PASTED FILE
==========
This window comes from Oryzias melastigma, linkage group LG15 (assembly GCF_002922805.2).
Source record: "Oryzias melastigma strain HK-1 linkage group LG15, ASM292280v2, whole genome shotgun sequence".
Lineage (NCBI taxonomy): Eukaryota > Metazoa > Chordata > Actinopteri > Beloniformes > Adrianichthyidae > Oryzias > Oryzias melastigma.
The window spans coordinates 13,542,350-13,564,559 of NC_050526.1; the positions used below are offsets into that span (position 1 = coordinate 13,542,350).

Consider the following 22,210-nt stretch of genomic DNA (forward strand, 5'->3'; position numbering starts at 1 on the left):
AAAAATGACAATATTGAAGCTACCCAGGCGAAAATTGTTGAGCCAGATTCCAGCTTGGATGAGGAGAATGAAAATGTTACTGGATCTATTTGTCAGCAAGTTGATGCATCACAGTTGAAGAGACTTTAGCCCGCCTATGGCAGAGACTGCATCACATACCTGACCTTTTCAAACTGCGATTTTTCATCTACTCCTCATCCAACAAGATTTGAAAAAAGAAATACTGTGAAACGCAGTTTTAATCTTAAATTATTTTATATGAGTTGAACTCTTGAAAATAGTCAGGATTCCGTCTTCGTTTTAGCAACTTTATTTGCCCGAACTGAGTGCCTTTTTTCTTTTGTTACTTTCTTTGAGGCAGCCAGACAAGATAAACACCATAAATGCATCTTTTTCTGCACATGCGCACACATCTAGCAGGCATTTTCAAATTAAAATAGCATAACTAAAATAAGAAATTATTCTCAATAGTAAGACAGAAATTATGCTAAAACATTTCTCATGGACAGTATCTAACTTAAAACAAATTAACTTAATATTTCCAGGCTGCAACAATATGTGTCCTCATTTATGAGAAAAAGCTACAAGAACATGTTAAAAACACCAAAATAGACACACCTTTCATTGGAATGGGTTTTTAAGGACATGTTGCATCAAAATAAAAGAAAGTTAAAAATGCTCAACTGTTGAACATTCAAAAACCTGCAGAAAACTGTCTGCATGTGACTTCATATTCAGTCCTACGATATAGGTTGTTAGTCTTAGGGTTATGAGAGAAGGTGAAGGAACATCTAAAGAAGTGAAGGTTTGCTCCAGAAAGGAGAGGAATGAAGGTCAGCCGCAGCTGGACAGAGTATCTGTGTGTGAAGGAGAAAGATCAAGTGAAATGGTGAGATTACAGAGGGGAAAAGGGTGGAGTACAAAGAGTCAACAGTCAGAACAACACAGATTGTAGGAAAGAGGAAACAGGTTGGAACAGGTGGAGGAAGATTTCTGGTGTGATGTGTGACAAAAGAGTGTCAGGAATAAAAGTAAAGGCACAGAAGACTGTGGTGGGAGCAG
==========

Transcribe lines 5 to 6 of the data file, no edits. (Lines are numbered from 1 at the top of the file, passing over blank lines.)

Consider the following 22,210-nt stretch of genomic DNA (forward strand, 5'->3'; position numbering starts at 1 on the left):
AAAAATGACAATATTGAAGCTACCCAGGCGAAAATTGTTGAGCCAGATTCCAGCTTGGATGAGGAGAATGAAAATGTTACTGGATCTATTTGTCAGCAAGTTGATGCATCACAGTTGAAGAGACTTTAGCCCGCCTATGGCAGAGACTGCATCACATACCTGACCTTTTCAAACTGCGATTTTTCATCTACTCCTCATCCAACAAGATTTGAAAAAAGAAATACTGTGAAACGCAGTTTTAATCTTAAATTATTTTATATGAGTTGAACTCTTGAAAATAGTCAGGATTCCGTCTTCGTTTTAGCAACTTTATTTGCCCGAACTGAGTGCCTTTTTTCTTTTGTTACTTTCTTTGAGGCAGCCAGACAAGATAAACACCATAAATGCATCTTTTTCTGCACATGCGCACACATCTAGCAGGCATTTTCAAATTAAAATAGCATAACTAAAATAAGAAATTATTCTCAATAGTAAGACAGAAATTATGCTAAAACATTTCTCATGGACAGTATCTAACTTAAAACAAATTAACTTAATATTTCCAGGCTGCAACAATATGTGTCCTCATTTATGAGAAAAAGCTACAAGAACATGTTAAAAACACCAAAATAGACACACCTTTCATTGGAATGGGTTTTTAAGGACATGTTGCATCAAAATAAAAGAAAGTTAAAAATGCTCAACTGTTGAACATTCAAAAACCTGCAGAAAACTGTCTGCATGTGACTTCATATTCAGTCCTACGATATAGGTTGTTAGTCTTAGGGTTATGAGAGAAGGTGAAGGAACATCTAAAGAAGTGAAGGTTTGCTCCAGAAAGGAGAGGAATGAAGGTCAGCCGCAGCTGGACAGAGTATCTGTGTGTGAAGGAGAAAGATCAAGTGAAATGGTGAGATTACAGAGGGGAAAAGGGTGGAGTACAAAGAGTCAACAGTCAGAACAACACAGATTGTAGGAAAGAGGAAACAGGTTGGAACAGGTGGAGGAAGATTTCTGGTGTGATGTGTGACAAAAGAGTGTCAGGAATAAAAGTAAAGGCACAGAAGACTGTGGTGGGAGCAG